Welcome to the 9th development diary about Europa Universalis IV and this time we talk about trade. As we have mentioned earlier, everything you knew about trade from the earlier games in the Europa Universalis series is no longer relevant, because the trade system is being redesigned from scratch.
The brand new trade system is intended to add a new dimension to the great trade empires of the period. This is definitely one of the major features in the game that has been radically changed from how the topic was handled from the previous game. With Europa Universalis IV, we are really trying to tie trade into the other aspects of building your empire, with the goal of having the trade system flow through the entire game
A completely new trade system
When we looked at which game systems we could fix in order to make Europa Universalis better, the first thing that leapt out at us was trade. It was basically unchanged since EU1, and we had some really cool new ideas. So we went back to first principles and built a completely new trade system. We now have a global network of trade routes that starts in China and ends in Europe that that guides the flow of goods and the money that goes with them.
The routes split and merge and your goal is, first, to steer the trade to you and, second, to take as much income as you can as it goes by. You will manage this through a combination of merchants, fleets and territorial control. All these give you power to control trade. Our goal is make trade integral to core game play, making a trade empire just as attractive an option as a land empire, and, in some ways to make it so that you do not necessarily have to own the world in order to reap its wealth. The changes also give an underlying game logic to making some of the same historical choices that countries made.
Therefore, prepare for the fact that there are no more centers of trade, trade leagues, trade agreements or monopolies. Instead we offer you something completely different
We will be showing what happens in this development diary, by giving examples from the 1444 start as Venice.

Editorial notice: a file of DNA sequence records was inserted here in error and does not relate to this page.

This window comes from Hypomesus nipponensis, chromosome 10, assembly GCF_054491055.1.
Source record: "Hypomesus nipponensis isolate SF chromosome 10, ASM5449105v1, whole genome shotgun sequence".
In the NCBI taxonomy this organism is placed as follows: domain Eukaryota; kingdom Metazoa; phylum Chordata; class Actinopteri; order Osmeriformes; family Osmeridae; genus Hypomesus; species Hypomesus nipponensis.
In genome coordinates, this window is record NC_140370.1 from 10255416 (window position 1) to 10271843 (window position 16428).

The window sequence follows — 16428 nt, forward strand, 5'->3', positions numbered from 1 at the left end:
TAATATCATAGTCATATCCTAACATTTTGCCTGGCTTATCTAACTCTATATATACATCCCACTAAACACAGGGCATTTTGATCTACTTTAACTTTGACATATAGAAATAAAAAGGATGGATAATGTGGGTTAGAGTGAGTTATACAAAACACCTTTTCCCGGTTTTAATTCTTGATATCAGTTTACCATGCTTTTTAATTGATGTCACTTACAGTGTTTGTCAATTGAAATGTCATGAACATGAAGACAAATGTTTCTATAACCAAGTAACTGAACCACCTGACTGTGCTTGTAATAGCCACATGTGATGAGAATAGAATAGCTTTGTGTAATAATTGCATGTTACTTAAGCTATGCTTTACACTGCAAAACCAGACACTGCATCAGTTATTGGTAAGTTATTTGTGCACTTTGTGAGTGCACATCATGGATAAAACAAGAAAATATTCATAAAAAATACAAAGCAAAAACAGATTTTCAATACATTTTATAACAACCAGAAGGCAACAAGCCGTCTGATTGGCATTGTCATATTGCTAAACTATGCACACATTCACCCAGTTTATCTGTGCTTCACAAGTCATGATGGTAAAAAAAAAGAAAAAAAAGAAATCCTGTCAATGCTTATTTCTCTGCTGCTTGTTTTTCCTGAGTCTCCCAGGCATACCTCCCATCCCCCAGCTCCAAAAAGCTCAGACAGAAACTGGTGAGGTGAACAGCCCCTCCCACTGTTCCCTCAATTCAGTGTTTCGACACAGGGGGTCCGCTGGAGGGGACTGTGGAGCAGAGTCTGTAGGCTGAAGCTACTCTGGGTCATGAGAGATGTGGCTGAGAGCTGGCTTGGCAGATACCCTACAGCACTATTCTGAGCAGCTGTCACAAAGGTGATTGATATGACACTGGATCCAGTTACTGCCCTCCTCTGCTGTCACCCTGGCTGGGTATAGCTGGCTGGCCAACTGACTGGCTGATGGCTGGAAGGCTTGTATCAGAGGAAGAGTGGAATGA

For trading in Europa Universalis IV, we have created trade routes and your job is to guide them home to your own country where you try to get as much money out of it as possible.
The world contains a network of trade nodes, which flows through the natural sea and land routes of the world, from where trade can be diverged to other destinations by various actions. The routes themselves will be static, but there is more than one of them to follow. At the game start, for example, when trade from the east reaches the Red Sea, it all flows up into Egypt. But, once the European powers have discovered the route round Africa, this trade will be split between the original Red Sea route and the new Cape route. It is up to you to create the conditions to allow the lion's share of the trade to flow along the direction you want it to. States that control territory around this route can try and dip in and take some of the trade money as it goes by. Of course, you do this in competition with other countries who might be trying to steer trade in another direction and also to get in on the profits. The winner of these trade struggles is decided by how much trading power you can accumulate in the disputed trade area.
Now, there are a whole number of factors that goes into helping your traders builds power, most importantly owning strategic points within a specific area like, narrow straits and river mouths; these were really important, historically, because they controlled access to whatever lay beyond.
Trade flows forward in the network, generating money for the merchants of the world.
There is a trade node in the Gulf of Venice, which has three incoming nodes, from Alexandria, from Pisa and from Ragusa. There is also one outgoing connection to Frankfurt.
Merchants are envoys you can use tactically by quickly moving them from region to region to boost your trade power. To be able to get money out of trade, you need to have merchants maintaining an office in a trade node. You can only maintain offices in provinces you own, but merchants can also steer trade by establishing a transit-hub in any trade node within range. Whenever you place a merchant somewhere, he has to travel there before being able to do his mission. As we talked about before, since merchants are envoys, if one is doing a task, he can't do something else until that first task is completed or he is recalled.
Venice has 3 merchants at the start, everyone has 2 merchants as a base value, and Venice gets one additional for being a merchant republic. If we want more merchants we can get several from various idea groups.